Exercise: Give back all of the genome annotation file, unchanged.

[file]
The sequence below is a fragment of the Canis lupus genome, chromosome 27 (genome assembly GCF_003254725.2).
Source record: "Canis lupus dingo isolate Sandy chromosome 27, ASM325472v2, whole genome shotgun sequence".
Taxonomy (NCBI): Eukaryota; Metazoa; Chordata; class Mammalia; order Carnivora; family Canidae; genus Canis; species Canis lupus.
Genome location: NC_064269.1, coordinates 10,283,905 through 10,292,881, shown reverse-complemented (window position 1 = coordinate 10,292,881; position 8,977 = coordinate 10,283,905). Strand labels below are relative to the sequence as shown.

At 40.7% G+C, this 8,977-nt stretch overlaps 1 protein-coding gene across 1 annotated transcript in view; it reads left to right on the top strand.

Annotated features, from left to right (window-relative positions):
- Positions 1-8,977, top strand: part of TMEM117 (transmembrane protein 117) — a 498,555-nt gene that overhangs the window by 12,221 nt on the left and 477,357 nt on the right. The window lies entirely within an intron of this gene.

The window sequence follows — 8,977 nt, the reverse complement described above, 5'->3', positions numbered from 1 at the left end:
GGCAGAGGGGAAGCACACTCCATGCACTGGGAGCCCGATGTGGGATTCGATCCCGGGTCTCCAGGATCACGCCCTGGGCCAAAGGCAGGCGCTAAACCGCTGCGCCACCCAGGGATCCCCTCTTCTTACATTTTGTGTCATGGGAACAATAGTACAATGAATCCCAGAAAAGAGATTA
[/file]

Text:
The sequence below is a fragment of the Canis lupus genome, chromosome 27 (genome assembly GCF_003254725.2).
Source record: "Canis lupus dingo isolate Sandy chromosome 27, ASM325472v2, whole genome shotgun sequence".
Taxonomy (NCBI): Eukaryota; Metazoa; Chordata; class Mammalia; order Carnivora; family Canidae; genus Canis; species Canis lupus.
Genome location: NC_064269.1, coordinates 10,283,905 through 10,292,881, shown reverse-complemented (window position 1 = coordinate 10,292,881; position 8,977 = coordinate 10,283,905). Strand labels below are relative to the sequence as shown.

At 40.7% G+C, this 8,977-nt stretch overlaps 1 protein-coding gene across 1 annotated transcript in view; it reads left to right on the top strand.

Annotated features, from left to right (window-relative positions):
- Positions 1-8,977, top strand: part of TMEM117 (transmembrane protein 117) — a 498,555-nt gene that overhangs the window by 12,221 nt on the left and 477,357 nt on the right. The window lies entirely within an intron of this gene.

The window sequence follows — 8,977 nt, the reverse complement described above, 5'->3', positions numbered from 1 at the left end:
GGCAGAGGGGAAGCACACTCCATGCACTGGGAGCCCGATGTGGGATTCGATCCCGGGTCTCCAGGATCACGCCCTGGGCCAAAGGCAGGCGCTAAACCGCTGCGCCACCCAGGGATCCCCTCTTCTTACATTTTGTGTCATGGGAACAATAGTACAATGAATCCCAGAAAAGAGATTA